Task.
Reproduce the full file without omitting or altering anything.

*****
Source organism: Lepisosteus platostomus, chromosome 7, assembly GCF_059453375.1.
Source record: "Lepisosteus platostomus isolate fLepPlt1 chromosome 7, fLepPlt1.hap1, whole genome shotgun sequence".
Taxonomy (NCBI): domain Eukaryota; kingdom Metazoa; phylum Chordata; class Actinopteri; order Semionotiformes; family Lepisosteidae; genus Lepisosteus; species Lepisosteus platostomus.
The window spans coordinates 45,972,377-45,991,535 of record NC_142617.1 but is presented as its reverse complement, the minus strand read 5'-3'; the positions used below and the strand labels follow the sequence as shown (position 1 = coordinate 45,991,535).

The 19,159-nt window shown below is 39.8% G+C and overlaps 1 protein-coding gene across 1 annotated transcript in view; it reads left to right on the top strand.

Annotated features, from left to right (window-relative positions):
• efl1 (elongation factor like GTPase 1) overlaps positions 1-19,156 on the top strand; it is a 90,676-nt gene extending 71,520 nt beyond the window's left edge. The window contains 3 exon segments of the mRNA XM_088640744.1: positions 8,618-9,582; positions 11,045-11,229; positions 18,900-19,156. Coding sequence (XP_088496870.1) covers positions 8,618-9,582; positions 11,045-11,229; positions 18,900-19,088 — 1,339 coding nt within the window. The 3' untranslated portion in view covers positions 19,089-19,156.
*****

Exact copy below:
Source organism: Lepisosteus platostomus, chromosome 7, assembly GCF_059453375.1.
Source record: "Lepisosteus platostomus isolate fLepPlt1 chromosome 7, fLepPlt1.hap1, whole genome shotgun sequence".
Taxonomy (NCBI): domain Eukaryota; kingdom Metazoa; phylum Chordata; class Actinopteri; order Semionotiformes; family Lepisosteidae; genus Lepisosteus; species Lepisosteus platostomus.
The window spans coordinates 45,972,377-45,991,535 of record NC_142617.1 but is presented as its reverse complement, the minus strand read 5'-3'; the positions used below and the strand labels follow the sequence as shown (position 1 = coordinate 45,991,535).

The 19,159-nt window shown below is 39.8% G+C and overlaps 1 protein-coding gene across 1 annotated transcript in view; it reads left to right on the top strand.

Annotated features, from left to right (window-relative positions):
• efl1 (elongation factor like GTPase 1) overlaps positions 1-19,156 on the top strand; it is a 90,676-nt gene extending 71,520 nt beyond the window's left edge. The window contains 3 exon segments of the mRNA XM_088640744.1: positions 8,618-9,582; positions 11,045-11,229; positions 18,900-19,156. Coding sequence (XP_088496870.1) covers positions 8,618-9,582; positions 11,045-11,229; positions 18,900-19,088 — 1,339 coding nt within the window. The 3' untranslated portion in view covers positions 19,089-19,156.